For the third time in a year, Monsanto has been found culpable by a jury for contributing to or causing cancer in long-term users of the product Roundup. Alva and Alberta Pilliod both were diagnosed with Non-Hodgkins Lymphoma after using the product Roundup at their home over the span of 40 years. After a 5-week trial, the jury awarded the couple $1 billion each for damages, to be paid by Bayer, the owner of Monsanto and producer of Roundup.
Roundup is the most popular weedkiller in the world, used widely by gardeners, groundskeepers, and homeowners across America. The key ingredient of Roundup, glyphosphate, is the chemical under question. While Bayer and the EPA continue to insist that glyphosate is not harmful to humans, the International Agency for Research on Cancer (IARC) has found the chemical is “probably” carcinogenic to humans.
Both sides point to respective scientific studies to back their claims. So how did they reach such different conclusions? A possible explanation for this difference in findings is explained by Hilary Brueck in Business Insider. Brueck examines a paper published in Environmental Sciences Europe which found that the EPA relied mainly on industry-funded “unpublished regulatory studies”, while the IARC looked to “mostly peer-reviewed studies”. Monsanto-led studies found that farmers spraying from large spray rigs in fields have not been negatively affected by chemicals in Roundup. However, others insist that the people really in danger are those that are out spraying with a handheld device repeatedly and over a long period of time, like Alva and Alberta. Bayer continues to maintain that anyone who follows instructions on the label will be completely safe.
This is the third time in the past year that Bayer has lost to carcinogenic allegations. In August 2018, Dewayne Johnson, a groundskeeper, was awarded $78.5 million. In March of this year, Monsanto was ordered to pay $80 million to Edwin Hardeman, who used Roundup on his property for 30 years and also developed cancer.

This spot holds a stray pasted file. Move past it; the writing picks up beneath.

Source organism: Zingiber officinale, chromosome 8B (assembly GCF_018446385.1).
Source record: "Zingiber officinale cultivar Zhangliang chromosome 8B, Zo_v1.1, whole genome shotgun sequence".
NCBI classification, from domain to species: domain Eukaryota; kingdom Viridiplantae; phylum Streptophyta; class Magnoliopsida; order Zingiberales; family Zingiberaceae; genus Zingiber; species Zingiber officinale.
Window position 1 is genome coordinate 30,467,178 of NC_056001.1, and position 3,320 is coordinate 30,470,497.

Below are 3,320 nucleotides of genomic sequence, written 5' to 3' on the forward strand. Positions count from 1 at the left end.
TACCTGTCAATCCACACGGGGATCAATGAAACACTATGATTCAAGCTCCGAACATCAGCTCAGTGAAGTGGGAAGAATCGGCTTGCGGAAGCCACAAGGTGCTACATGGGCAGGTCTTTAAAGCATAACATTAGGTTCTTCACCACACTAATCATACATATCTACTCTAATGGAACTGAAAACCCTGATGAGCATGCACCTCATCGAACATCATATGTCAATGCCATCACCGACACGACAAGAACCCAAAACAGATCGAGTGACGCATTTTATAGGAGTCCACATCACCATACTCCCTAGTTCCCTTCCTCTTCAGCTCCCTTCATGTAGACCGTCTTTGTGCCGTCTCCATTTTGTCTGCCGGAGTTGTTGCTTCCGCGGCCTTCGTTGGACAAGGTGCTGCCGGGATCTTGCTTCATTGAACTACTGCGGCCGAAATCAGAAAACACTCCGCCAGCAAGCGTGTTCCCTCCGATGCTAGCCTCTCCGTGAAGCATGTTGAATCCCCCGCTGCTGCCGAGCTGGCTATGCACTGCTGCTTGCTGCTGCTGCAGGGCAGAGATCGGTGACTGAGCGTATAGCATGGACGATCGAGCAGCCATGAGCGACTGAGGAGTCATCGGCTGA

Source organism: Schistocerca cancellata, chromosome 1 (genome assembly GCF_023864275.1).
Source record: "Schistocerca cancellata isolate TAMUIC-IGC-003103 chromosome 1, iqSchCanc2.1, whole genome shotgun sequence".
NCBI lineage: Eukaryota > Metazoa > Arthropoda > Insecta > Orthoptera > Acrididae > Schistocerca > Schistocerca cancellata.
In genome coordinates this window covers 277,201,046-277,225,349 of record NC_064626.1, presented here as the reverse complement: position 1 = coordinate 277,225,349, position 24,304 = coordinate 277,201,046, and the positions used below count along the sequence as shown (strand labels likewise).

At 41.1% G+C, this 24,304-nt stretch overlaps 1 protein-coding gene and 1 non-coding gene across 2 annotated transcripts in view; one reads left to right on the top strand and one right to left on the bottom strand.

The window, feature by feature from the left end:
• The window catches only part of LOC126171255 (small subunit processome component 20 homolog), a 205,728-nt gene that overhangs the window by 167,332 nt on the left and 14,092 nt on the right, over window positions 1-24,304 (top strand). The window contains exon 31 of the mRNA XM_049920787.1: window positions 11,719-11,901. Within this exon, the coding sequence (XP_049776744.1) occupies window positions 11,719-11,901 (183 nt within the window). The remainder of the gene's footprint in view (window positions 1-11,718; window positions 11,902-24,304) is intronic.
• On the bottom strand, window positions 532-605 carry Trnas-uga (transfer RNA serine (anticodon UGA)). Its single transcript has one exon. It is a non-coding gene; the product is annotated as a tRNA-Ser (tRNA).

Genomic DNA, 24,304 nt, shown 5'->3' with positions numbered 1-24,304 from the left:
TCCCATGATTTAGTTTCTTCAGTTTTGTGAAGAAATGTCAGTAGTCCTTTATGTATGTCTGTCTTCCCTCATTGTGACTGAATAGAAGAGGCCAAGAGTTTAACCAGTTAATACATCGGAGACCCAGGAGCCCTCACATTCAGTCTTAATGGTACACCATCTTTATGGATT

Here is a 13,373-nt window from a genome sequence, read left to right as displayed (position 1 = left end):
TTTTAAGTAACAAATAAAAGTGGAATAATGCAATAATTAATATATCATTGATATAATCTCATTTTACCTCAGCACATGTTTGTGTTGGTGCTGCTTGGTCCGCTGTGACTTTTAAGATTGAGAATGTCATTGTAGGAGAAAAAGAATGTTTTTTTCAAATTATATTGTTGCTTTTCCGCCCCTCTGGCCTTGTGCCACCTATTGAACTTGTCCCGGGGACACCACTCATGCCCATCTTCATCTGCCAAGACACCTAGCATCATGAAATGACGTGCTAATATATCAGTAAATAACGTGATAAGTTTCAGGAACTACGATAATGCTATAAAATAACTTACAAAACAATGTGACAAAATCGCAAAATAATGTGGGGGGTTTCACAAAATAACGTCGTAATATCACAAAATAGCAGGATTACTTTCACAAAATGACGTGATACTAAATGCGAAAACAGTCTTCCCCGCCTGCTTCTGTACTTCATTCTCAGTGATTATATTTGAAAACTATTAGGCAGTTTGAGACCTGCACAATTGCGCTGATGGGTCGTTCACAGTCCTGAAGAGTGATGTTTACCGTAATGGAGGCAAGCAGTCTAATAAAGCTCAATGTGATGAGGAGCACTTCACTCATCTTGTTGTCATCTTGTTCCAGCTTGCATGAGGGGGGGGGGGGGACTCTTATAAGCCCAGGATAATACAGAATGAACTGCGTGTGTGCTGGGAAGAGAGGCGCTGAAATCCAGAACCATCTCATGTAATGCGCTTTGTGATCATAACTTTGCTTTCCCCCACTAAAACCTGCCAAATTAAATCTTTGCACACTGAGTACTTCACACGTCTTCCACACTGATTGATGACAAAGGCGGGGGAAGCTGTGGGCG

As this latest cancer case breaks, up to 13,000 more lawsuits accumulate nationwide against Bayer-Monsanto.
Don’t Spray Me! and other local environmental groups continue to warn against the use of toxic pesticide and herbicide spraying. Instead, we promote non-toxic methods such as this safe vinegar mixture shared by DSM’s Jim Hudgings. While not everyone has agreed yet that Roundup and other sprays like it are carcinogenic, it is best to stick with a more natural approach, just to be safe. In fact, a study done in 2016 by an independent group found glyphosate in drinking water and groundwater, that the chemical damaged livers and kidneys in rats, and that pigs exposed to glyphosate exhibited congenital malformations. And although the EPA still won’t support the claim that Roundup is harmful to humans, they have admitted that there are “potential ecological risks for terrestrial and aquatic plants, birds, and mammals.” Never mind that humans are, in fact, terrestrial mammals.